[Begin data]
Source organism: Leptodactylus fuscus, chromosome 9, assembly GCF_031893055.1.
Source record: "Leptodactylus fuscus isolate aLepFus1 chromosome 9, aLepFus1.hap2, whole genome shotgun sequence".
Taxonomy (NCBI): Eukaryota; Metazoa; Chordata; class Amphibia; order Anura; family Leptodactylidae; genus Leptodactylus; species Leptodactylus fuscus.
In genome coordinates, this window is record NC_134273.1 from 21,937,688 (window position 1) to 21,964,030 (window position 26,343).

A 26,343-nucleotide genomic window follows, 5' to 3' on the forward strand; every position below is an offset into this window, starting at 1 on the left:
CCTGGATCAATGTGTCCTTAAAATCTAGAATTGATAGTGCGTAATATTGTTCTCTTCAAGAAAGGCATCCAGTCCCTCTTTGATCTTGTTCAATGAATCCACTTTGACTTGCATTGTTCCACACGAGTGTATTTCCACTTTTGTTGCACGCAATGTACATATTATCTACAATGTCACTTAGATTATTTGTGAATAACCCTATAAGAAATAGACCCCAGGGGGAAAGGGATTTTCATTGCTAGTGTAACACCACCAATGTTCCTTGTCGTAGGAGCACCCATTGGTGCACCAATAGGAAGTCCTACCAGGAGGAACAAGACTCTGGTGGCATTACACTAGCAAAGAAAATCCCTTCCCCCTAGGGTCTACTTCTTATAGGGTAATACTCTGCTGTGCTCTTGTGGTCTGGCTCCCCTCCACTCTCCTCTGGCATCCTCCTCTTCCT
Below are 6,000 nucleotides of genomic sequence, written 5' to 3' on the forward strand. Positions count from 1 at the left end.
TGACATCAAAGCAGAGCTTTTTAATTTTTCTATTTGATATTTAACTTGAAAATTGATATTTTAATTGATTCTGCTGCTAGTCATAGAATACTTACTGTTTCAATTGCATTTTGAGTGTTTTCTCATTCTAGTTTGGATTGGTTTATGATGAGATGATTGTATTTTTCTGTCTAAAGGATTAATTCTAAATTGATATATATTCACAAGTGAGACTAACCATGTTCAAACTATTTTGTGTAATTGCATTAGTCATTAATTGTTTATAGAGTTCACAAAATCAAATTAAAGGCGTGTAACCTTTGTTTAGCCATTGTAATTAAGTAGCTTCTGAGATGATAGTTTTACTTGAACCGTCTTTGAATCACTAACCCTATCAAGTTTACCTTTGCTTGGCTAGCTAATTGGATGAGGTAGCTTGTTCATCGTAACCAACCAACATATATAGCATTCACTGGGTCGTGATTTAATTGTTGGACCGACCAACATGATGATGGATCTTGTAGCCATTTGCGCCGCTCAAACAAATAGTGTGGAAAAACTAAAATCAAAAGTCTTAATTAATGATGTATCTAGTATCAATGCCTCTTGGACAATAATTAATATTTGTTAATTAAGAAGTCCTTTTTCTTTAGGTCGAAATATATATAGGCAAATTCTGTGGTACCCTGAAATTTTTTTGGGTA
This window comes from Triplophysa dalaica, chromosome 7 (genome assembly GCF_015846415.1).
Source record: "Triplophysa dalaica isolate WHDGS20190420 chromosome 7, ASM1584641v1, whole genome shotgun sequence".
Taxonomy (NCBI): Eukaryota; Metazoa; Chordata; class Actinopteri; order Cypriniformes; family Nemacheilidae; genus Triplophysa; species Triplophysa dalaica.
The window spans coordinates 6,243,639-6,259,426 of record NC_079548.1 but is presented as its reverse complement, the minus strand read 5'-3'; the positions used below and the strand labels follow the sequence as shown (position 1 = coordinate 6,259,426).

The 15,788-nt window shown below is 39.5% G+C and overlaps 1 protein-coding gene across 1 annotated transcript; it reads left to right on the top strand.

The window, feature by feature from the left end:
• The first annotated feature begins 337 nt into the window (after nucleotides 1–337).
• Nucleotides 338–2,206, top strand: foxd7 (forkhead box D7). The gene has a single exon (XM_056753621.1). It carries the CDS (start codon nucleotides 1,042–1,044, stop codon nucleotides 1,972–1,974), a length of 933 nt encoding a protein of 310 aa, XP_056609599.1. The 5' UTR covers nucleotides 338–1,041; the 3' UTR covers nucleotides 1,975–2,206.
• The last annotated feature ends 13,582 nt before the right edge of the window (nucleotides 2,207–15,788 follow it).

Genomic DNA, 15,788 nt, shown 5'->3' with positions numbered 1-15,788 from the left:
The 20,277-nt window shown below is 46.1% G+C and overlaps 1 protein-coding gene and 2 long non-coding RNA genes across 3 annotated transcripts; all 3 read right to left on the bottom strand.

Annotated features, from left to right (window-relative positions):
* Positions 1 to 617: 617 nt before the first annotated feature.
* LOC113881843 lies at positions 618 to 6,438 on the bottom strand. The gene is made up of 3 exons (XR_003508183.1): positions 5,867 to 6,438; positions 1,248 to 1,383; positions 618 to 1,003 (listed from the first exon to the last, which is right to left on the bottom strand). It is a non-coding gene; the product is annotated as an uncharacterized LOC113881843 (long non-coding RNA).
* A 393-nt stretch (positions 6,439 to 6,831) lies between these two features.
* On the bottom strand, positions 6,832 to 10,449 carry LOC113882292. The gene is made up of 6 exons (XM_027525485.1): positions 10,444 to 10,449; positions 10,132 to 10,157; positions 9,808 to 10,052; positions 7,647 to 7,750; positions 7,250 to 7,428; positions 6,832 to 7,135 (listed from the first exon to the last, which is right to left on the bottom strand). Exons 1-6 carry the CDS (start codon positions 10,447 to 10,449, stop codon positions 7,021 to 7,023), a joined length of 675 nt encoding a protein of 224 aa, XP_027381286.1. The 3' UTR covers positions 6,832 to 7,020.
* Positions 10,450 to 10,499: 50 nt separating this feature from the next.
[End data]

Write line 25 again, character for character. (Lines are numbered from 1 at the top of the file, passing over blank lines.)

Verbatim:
* Positions 10,450 to 10,499: 50 nt separating this feature from the next.